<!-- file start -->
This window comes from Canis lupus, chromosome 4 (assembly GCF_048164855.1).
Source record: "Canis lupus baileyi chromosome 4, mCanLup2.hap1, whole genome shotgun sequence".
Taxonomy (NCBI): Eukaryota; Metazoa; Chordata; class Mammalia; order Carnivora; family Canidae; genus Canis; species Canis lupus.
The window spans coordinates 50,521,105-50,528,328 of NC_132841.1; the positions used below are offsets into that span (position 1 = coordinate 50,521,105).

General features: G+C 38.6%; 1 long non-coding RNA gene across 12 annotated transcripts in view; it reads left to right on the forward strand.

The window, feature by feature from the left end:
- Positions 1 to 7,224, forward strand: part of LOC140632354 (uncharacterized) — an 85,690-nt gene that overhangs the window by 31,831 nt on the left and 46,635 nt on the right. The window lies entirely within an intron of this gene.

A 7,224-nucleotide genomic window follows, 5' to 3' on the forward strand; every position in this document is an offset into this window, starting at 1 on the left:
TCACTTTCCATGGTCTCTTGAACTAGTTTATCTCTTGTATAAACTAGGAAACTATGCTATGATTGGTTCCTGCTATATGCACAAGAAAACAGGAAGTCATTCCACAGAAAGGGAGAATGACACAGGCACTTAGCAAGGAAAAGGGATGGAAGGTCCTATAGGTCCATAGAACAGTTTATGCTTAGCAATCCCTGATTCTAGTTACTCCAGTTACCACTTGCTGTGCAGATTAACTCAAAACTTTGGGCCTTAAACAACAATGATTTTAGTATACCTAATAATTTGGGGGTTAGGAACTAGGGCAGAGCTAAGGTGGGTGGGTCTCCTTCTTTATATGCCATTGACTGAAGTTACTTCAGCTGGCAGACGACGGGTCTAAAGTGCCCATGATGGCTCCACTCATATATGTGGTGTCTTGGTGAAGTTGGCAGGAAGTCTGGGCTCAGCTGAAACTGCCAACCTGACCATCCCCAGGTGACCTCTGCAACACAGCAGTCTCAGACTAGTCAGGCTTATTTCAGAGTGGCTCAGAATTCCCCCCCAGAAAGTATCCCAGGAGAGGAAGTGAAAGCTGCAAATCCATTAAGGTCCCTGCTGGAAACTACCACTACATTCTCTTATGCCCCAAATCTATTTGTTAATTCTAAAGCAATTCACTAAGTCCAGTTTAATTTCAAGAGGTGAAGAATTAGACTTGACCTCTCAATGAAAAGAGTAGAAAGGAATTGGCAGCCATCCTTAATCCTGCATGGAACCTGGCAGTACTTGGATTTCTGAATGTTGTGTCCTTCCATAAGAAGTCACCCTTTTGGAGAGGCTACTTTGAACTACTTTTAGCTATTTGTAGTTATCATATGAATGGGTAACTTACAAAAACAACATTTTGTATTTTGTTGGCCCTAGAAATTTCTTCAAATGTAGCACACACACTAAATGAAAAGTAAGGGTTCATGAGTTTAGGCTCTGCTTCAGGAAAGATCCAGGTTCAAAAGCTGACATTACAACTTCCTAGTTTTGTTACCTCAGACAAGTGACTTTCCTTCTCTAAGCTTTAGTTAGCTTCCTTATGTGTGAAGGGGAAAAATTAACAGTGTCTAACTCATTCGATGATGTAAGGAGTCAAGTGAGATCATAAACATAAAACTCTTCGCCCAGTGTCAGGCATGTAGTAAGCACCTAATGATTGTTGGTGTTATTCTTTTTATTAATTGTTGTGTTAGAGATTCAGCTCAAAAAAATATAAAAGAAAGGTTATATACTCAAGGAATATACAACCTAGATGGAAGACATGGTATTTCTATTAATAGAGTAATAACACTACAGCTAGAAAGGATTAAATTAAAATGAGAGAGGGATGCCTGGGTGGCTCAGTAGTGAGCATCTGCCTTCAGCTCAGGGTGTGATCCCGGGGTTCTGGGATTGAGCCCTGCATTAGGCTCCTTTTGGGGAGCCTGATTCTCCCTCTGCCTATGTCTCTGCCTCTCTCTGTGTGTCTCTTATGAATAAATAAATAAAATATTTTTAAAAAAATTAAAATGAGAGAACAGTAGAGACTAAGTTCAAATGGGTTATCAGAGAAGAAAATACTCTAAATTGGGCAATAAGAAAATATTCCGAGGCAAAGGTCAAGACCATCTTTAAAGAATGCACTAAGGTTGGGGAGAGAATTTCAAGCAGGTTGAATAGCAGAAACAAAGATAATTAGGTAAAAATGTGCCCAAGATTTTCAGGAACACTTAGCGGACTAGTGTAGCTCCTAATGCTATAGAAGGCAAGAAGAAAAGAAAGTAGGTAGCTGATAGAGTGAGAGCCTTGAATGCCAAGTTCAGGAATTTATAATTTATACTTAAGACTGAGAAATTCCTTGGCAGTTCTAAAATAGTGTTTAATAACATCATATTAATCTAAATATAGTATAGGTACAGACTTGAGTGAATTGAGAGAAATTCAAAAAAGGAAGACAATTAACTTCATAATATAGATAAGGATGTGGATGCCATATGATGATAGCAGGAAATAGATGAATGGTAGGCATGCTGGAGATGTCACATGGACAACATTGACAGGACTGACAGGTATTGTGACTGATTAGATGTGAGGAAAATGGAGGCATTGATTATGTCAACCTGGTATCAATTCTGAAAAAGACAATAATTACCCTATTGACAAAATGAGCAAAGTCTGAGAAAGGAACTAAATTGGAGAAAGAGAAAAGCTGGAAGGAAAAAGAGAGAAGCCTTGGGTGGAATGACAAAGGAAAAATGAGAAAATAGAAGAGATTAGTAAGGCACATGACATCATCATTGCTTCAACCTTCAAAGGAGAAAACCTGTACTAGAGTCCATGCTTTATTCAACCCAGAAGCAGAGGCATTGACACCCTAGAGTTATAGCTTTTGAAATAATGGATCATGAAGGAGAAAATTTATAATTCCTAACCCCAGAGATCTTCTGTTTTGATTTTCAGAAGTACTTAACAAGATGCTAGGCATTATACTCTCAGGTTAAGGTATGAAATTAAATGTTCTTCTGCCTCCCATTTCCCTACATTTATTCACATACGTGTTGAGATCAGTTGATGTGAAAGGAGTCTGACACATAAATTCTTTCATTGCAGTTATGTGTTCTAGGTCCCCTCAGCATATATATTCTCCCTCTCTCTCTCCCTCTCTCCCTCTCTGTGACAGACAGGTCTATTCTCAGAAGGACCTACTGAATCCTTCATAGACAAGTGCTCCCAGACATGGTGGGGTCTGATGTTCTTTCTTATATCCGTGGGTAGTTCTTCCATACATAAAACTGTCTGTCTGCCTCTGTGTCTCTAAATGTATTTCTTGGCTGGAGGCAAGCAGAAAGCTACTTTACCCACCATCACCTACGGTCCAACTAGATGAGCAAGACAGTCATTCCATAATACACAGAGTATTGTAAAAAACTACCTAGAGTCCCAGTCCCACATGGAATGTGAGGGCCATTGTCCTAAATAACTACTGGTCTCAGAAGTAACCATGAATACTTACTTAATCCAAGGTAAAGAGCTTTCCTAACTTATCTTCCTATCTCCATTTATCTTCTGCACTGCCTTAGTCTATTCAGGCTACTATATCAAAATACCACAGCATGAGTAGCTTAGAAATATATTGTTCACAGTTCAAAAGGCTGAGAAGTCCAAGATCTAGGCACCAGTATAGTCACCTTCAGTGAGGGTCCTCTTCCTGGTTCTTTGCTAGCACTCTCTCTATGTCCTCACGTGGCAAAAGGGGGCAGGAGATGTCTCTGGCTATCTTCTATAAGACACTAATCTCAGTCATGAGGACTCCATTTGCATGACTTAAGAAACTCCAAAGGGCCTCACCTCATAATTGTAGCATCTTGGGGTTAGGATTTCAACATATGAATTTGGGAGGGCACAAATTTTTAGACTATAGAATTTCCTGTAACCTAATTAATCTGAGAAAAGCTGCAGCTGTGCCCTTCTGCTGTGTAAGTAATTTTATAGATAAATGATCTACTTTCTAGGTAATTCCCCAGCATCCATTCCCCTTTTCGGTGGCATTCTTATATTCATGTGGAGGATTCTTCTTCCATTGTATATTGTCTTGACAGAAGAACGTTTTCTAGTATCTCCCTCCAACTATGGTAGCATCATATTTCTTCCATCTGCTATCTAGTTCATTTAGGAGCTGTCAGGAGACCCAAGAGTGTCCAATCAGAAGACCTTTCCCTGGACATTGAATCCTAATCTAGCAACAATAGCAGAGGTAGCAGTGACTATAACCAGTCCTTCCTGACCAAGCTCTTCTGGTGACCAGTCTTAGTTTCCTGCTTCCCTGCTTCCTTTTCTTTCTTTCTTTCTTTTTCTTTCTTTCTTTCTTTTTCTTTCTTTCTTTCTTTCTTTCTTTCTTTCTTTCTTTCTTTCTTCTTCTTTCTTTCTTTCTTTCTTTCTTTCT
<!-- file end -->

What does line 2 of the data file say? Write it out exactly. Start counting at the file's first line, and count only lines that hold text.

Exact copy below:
Source record: "Canis lupus baileyi chromosome 4, mCanLup2.hap1, whole genome shotgun sequence".